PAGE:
No left ventricular diastolic dysfunction 7 (70.0) 7 (77.8) 14 (73.7)

Missing data 2 (20.0) 2 (22.2) 4 (21.1)

Pericardial Effusion (n (%))

Pericardial effusion 2 (20.0) 3 (33.3) 5 (26.3)

No pericardial effusion 6 (60.0) 5 (55.6) 11 (57.9)

Missing data 2 (20.0) 1 (11.1) 3 (15.8)


In this cross-sectional study of 19 cases of suspected COVID-19 myocarditis, there was no prior history of coronary artery disease, atrial fibrillation, or heart failure; 21.1% of patients died; and 78.9% of cases required supplemental oxygen. In exploratory analysis comparing laboratory values at the time of diagnosis, a significantly higher geometric mean D-dimer and ferritin were observed in patients with fulminant compared to non-fulminant suspected myocarditis. On review of available echocardiography, 26.3% of cases had pericardial effusions. Ten out of the 16 with available echocardiographic data had normal left ventricular systolic function. The absence of gross differences in ejection fraction across fulminant and non-fulminant cases were difficult to interpret because of missing data in the setting of a small sample size.

The present study characterizes clinical COVID-19 myocarditis through descriptive analysis. Clinical COVID-19 myocarditis is an important entity to characterize because its signs and symptoms overlap with sepsis-induced cardiomyopathy, demand mediated ischemia, and ARDS but it may have unexplored and distinct clinical implications [4]. As a relatively small cross-sectional study from a convenience sample, this study is limited to generating hypotheses; statistical inference to a generalized population cannot be made. Significance on hypothesis testing can be interpreted as a measure of statistical extremes that are unlikely to be due purely to chance, which merits further investigation and can motivate variable selection in future studies.

On average, troponins were elevated 101 times the normal limit at the time of diagnosis. In prior research, 17% of patients with COVID-19 had troponin elevations above the 99th percentile [12]. Meanwhile, only 2.9% of patients hospitalized with influenza had troponin elevations [11]. The proportion of patients with troponin elevation and the clinical severity of these elevations is notable. In all patients, acute coronary syndrome was not suspected by chart review. This strengthens the hypothesis that cardiac damage is uniquely associated with COVID-19. As the absolute values of troponin elevation are remarkable in this cross-sectional study, further research may investigate the clinical significance of different levels of troponin elevation.

The geometric mean but not the arithmetic mean of D-dimer and ferritin were significantly higher in patients with suspected fulminant compared to non-fulminant myocarditis. Direct associations are difficult to infer due to the lack of a randomly sampled population in this study. Still, this raises the hypothesis that fulminant myocarditis may be mediated through higher systemic inflammation. Cases of viral myocarditis have been diagnosed both with and without viral particles observed on endomyocardial biopsy [15]. The observed dose response association between clinical severity of myocarditis and inflammatory markers on a multiplicative scale further motivates investigation into an indirect mechanism of cardiac injury mediated through systemic inflammation.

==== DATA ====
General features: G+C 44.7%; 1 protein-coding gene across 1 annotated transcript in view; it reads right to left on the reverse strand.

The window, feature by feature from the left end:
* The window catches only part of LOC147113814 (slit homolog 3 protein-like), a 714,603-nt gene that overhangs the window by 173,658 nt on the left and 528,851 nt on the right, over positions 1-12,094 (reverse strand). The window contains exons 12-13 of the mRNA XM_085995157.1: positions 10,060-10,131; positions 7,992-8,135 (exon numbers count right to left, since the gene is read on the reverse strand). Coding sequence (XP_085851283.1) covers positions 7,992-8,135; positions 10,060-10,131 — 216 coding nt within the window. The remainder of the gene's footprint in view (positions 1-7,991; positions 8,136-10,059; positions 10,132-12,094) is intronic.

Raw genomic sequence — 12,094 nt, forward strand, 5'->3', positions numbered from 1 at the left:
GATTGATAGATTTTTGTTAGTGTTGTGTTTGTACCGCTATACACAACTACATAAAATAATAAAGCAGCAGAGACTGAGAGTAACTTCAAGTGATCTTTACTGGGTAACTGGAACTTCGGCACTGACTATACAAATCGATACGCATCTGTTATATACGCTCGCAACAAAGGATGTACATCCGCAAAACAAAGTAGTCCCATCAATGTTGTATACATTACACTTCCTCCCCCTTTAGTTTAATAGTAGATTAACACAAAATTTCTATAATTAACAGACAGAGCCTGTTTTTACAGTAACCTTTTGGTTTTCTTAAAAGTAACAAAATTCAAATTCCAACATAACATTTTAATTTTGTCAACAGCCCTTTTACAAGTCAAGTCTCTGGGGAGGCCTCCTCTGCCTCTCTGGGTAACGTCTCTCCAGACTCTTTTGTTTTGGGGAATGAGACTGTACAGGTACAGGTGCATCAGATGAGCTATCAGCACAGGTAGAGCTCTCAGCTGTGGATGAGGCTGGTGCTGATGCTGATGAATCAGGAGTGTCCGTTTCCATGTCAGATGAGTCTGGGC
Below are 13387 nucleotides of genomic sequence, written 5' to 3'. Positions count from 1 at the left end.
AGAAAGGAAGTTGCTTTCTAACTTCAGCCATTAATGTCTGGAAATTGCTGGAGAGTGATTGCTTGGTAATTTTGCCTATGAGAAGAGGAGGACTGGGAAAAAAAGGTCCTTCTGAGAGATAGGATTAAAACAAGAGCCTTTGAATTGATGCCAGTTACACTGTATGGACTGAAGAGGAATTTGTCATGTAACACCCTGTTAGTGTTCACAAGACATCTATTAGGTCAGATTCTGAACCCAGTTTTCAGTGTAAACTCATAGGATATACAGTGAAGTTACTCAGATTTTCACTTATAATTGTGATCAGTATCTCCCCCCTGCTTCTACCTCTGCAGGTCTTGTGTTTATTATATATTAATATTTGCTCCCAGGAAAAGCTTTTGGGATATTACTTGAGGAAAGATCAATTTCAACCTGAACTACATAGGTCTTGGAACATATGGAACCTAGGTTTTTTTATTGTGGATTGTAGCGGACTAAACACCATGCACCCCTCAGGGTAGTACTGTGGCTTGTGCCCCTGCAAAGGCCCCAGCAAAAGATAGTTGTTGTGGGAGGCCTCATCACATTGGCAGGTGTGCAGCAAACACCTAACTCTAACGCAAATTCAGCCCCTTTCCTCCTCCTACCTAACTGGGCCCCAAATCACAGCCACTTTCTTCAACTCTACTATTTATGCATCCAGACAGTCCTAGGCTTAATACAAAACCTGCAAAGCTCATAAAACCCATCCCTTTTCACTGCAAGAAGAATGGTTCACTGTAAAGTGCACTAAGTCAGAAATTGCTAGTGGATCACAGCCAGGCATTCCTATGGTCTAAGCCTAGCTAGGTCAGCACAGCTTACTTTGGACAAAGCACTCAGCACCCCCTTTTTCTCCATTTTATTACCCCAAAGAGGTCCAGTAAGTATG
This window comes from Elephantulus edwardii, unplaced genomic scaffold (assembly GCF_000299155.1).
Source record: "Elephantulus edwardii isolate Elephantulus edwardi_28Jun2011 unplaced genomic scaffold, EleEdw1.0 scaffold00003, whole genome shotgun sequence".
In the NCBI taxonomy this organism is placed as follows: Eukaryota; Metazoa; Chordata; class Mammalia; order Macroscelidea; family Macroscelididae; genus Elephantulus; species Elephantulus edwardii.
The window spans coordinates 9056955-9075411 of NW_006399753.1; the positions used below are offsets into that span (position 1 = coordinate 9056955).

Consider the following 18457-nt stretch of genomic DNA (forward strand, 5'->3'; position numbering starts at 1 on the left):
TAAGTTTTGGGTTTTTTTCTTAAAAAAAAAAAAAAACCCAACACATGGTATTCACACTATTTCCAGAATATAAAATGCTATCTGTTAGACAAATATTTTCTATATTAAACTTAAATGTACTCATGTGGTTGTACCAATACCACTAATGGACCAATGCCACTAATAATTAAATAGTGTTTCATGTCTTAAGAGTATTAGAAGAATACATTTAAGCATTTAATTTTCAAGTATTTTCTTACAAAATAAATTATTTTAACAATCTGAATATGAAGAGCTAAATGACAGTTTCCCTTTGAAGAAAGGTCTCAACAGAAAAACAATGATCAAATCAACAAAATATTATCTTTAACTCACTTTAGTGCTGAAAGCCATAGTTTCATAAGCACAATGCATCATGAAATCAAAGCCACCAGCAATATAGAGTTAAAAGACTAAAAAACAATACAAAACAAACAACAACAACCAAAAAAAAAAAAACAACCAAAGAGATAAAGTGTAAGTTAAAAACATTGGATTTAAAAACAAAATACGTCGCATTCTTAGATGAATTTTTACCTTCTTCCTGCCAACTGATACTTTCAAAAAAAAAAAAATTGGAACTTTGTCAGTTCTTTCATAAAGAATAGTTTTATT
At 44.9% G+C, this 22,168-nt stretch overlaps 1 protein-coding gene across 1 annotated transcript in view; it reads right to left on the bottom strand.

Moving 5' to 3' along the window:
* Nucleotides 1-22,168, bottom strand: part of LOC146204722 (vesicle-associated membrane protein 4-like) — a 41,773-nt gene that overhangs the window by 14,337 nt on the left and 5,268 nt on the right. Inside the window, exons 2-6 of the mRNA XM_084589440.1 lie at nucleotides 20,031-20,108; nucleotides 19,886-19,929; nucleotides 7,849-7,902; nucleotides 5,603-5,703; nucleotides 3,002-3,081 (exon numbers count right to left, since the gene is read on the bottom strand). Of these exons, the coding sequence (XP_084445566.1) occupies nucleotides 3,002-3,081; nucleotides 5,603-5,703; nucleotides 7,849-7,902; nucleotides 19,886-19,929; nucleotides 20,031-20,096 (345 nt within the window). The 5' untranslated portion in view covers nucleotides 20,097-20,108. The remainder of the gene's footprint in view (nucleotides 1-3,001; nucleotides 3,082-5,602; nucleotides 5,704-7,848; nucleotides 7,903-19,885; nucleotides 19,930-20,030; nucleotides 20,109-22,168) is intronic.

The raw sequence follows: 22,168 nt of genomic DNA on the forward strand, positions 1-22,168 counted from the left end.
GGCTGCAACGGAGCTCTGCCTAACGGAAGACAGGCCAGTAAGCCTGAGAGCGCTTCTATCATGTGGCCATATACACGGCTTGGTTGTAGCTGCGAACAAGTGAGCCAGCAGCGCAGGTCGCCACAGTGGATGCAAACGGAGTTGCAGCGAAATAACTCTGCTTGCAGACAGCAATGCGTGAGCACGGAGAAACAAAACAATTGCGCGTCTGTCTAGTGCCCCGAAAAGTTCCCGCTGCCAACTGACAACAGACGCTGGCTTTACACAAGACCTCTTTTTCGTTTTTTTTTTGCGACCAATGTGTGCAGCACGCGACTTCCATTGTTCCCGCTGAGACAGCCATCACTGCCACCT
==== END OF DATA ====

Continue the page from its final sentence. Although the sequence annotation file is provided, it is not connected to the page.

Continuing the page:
This study also has implications for the development of case definitions when endomyocardial biopsy and cardiac MRI are unavailable. Endomyocardial biopsy is invasive and unlikely to be done in critically ill patients. Cardiac MRI is expensive and dependent on subspecialist interpretation. Operationalized definitions of COVID-19 myocarditis reliant on these modalities will fail to detect cases. The current study begins to tie relevant and accessible inflammatory biomarkers to COVID-19 myocarditis, which may have implications for future work to detect COVID-19 myocarditis in low- and middle-income countries.

Overall, our study population of patients with clinical COVID-19 myocarditis have very few cardiovascular risk factors. This is likely because we exclude patients where myocardial infarction has been ruled out, which is much more likely in patients lacking risk factors. Similarly, subjects diagnosed with fulminant COVID-19 myocarditis were on average younger and with fewer chronic diseases. We hypothesize that this is also due to the distribution of competing diagnoses because patients. Older patients with more risk factors tend to be in multiorgan failure when severely ill with COVID-19, which makes diagnosing isolated myocarditis less compelling and alternative systemic diagnoses such as sepsis or ARDS more likely.

In summary, the present study better characterizes the entity of clinically suspected COVID-19 myocarditis and substantiates the importance of investigating the extent to which COVID-19 is mediated by direct viral injury and/or indirect systemic inflammation through exploratory analysis. Future studies may investigate whether direct versus indirect mechanisms predominate and how this difference impacts clinical outcomes.